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Quantum Break takes on a tough balancing act that’s ahead of its time

So the reviews are in for Remedy’s Quantum Break, and they’re pretty divided. There are some really great ideas here, and from a storytelling perspective, while it often crumbles on the back of its own intense sense of self-importance, is really ambitious and absorbing. Remedy is actually really good at that balancing act of non-linear storytelling and concise, defined character development.

The best part of Quantum Break is that it actually has a great sense of, well, time. Which is probably a good thing considering it’s a game about how fractured time is in the context of what’s happening in the game world. Its ability to weave in and out of one character’s core storyline before branching off into the main antagonist’s creates a really great bridge between the game experience and the television series, which, surprisingly, actually kind of works here as a storytelling device.

The level design is fantastic, with hoards of collectibles and a well-structured, informative UI that incentivises and encourages replays for the sake of truly uncovering the narrative drive of the characters. Remedy doesn’t hide from the fact that most of these collectibles are “narrative objects”, calling them as such. The upgrade system ties into that subtle element of exploration, making you truly work for the chronon sources (essentially the game’s upgrade currency) by hiding them in kind-of-hidden-but-not-really places: if you look hard enough, they’re always well within reach.


And that’s one thing that I really like about Quantum Break: everything just seems within reach. Platforming puzzles do a fine job of breaking the experience up between mindless firefights and the occasional mini-boss, while the cutscenes are directed and executed with the same sort of Hollywood finesse as the television series. No expense has been spared here.

Well…kind of. Sometimes, Quantum Break feels a little…rushed. Firstly, the cover system is probably the worst I’ve come across in any game with third-person shooting mechanics from the past five or six years. It’s bad. Our main character in Jack just locks into cover behind any random object, even if there are no enemies nearby. Basically, if the area previously had enemies, then Jack will break into cover. It won’t matter if you’ve taken them all out or not. It’s not a hard, tight break into cover, so it’s not a massive deal breaker, but it’s almost too loose as to be completely useless during gunplay. I can appreciate Remedy’s intention here, because perhaps they wanted to leave Jack vulnerable enough so that the game’s gameplay mechanics felt grounded next to the realism of the television series. But next to the Uncharted’s, Grand Theft Auto’s and Gears of Wars’ of the world, it feels way too dated. It makes me feel that they were just too per-occupied with the time mechanics and meeting the release deadline to really invest in a decent cover system.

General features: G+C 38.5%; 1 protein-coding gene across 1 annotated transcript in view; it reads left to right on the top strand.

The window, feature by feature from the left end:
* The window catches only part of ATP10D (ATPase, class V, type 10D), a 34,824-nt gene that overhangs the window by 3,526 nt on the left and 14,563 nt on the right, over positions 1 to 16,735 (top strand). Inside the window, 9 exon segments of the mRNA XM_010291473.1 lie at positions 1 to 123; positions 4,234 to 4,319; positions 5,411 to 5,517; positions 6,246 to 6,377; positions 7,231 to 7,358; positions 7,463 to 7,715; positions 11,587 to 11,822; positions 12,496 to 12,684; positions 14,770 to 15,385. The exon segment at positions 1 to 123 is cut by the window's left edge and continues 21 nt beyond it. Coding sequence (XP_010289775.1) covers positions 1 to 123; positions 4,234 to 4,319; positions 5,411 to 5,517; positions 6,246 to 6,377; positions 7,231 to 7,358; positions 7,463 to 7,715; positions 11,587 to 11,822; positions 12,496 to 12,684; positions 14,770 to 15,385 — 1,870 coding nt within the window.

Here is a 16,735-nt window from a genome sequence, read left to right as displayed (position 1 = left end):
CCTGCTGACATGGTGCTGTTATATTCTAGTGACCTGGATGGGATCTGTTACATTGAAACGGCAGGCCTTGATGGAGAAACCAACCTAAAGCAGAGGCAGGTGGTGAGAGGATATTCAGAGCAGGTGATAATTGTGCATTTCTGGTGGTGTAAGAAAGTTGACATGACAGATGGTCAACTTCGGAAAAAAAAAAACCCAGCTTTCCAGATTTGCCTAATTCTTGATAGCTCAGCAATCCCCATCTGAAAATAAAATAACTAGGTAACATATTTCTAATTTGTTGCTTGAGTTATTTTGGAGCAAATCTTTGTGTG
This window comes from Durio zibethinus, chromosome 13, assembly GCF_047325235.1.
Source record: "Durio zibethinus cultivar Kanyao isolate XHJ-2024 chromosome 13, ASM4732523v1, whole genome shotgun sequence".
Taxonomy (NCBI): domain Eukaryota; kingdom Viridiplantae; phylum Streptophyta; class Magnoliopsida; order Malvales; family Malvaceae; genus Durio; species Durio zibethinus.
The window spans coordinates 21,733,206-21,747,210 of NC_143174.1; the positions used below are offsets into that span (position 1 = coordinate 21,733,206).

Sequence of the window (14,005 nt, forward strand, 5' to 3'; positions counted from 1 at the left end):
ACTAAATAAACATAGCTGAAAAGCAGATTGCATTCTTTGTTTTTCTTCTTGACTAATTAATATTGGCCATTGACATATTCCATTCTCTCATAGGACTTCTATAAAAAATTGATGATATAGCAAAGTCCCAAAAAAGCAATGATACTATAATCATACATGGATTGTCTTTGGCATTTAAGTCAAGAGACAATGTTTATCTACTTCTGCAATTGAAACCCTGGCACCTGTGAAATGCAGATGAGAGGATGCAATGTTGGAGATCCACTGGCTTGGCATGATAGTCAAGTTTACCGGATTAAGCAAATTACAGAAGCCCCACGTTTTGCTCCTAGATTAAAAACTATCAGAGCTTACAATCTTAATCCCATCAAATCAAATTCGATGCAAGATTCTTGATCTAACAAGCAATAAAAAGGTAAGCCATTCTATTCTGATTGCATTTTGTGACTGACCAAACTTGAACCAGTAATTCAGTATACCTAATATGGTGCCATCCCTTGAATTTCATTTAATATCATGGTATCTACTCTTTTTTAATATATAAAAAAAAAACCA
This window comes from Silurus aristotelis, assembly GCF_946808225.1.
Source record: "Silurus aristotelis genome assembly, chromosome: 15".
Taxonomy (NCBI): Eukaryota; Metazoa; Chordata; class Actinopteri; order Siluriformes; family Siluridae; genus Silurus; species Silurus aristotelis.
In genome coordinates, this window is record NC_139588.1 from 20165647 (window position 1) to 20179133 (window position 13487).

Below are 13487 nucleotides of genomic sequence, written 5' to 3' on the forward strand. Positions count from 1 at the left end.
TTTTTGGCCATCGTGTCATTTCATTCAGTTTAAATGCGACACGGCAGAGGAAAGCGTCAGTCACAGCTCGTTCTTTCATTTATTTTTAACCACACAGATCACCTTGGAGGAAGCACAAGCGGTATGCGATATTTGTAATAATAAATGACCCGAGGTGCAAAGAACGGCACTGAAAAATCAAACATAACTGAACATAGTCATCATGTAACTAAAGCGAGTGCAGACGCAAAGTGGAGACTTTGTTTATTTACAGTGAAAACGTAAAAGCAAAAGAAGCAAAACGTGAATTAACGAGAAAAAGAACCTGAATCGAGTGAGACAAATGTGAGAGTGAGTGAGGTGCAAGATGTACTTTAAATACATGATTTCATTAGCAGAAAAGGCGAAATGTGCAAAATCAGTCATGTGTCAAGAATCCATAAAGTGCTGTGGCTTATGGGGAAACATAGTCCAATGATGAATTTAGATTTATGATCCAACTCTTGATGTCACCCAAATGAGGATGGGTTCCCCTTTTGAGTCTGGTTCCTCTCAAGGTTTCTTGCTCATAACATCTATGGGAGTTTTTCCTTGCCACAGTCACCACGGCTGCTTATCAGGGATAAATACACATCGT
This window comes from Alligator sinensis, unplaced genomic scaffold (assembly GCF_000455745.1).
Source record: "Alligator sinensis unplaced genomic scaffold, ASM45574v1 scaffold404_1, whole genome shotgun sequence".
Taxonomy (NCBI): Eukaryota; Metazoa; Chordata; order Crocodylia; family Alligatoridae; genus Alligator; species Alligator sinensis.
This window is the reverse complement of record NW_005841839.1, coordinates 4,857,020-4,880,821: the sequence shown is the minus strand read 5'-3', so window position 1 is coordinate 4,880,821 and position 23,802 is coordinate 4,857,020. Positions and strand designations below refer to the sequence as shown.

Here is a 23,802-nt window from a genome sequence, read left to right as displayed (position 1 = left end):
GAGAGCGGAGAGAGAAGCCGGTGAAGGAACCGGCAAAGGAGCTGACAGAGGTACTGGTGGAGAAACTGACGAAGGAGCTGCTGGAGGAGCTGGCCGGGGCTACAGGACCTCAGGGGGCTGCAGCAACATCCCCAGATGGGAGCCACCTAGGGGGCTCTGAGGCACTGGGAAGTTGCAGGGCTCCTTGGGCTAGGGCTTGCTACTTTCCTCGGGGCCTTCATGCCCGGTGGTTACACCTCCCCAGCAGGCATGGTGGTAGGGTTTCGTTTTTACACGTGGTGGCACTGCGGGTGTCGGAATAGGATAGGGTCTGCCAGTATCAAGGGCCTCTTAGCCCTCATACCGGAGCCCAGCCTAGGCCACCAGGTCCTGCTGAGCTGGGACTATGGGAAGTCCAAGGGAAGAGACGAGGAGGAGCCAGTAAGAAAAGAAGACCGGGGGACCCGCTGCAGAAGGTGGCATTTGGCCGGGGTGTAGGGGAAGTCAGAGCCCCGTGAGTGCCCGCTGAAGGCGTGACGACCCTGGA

The same goes for the gunplay. It’s just…well…dated. It’s not awful, but it’s not good, either. Guns just lack…punch. Power. They don’t feel as effective as they actually are on the game’s enemies. Blending those cover mechanics with some really uninspiring gunplay makes Quantum Break feel more like an action gaming that’s trying really hard to get in with the “cool” group. Quantum Break is lucky that time manipulation powers step in to save the day, and they can be really useful in getting things done faster and more efficiently then by simply holding back in cover and shooting. Sure, you’re supposed to run out, use these time powers and take out multiple enemies before they even realise, but sometimes cover and non-assisted shooting is necessary, and that’s when things can get frustrating.


There are few studios doing what Remedy is doing here with narrative and level design. Their worlds feel eerie and empty yet strangely alive, infected with the mysterious events of the past, present and future. They did that so well with Alan Wake, and now again with Quantum Break. Something tells me that maybe they didn’t want those shooter elements and cover mechanics to stand out, that they wanted the game to be remembered for its hearty, mind-bending plot.

The sad reality is, though, that when you’re making a game, you really do need to find the right balance between the gameplay’s driving forces and the story’s, otherwise it can be tough to really feel part of what’s pushing the characters ahead. The time powers really drive the combat here, or at least they’re supposed to be, but sometimes they almost feel secondary, and I all too often forgot I even had them available to me. Some areas also put a large space between Jack and the enemy, making most of the time powers useless unless you’re focusing on one enemy from a distance.

It’s kind of sad to admit — that a game could be let down in this area — but maybe that’s one balancing act Remedy hasn’t quite nailed yet. Or maybe we’re just not ready for it. But some tightening of the features Remedy wanted to be secondary — shooting and cover — and more emphasis on the manipulative powers of time, and Quantum Break is an instant classic.
Quantum Break might grow on us in time, but for now it sits as a fractured gem, unsure of its place in history.


Sunday 24th of April 2016

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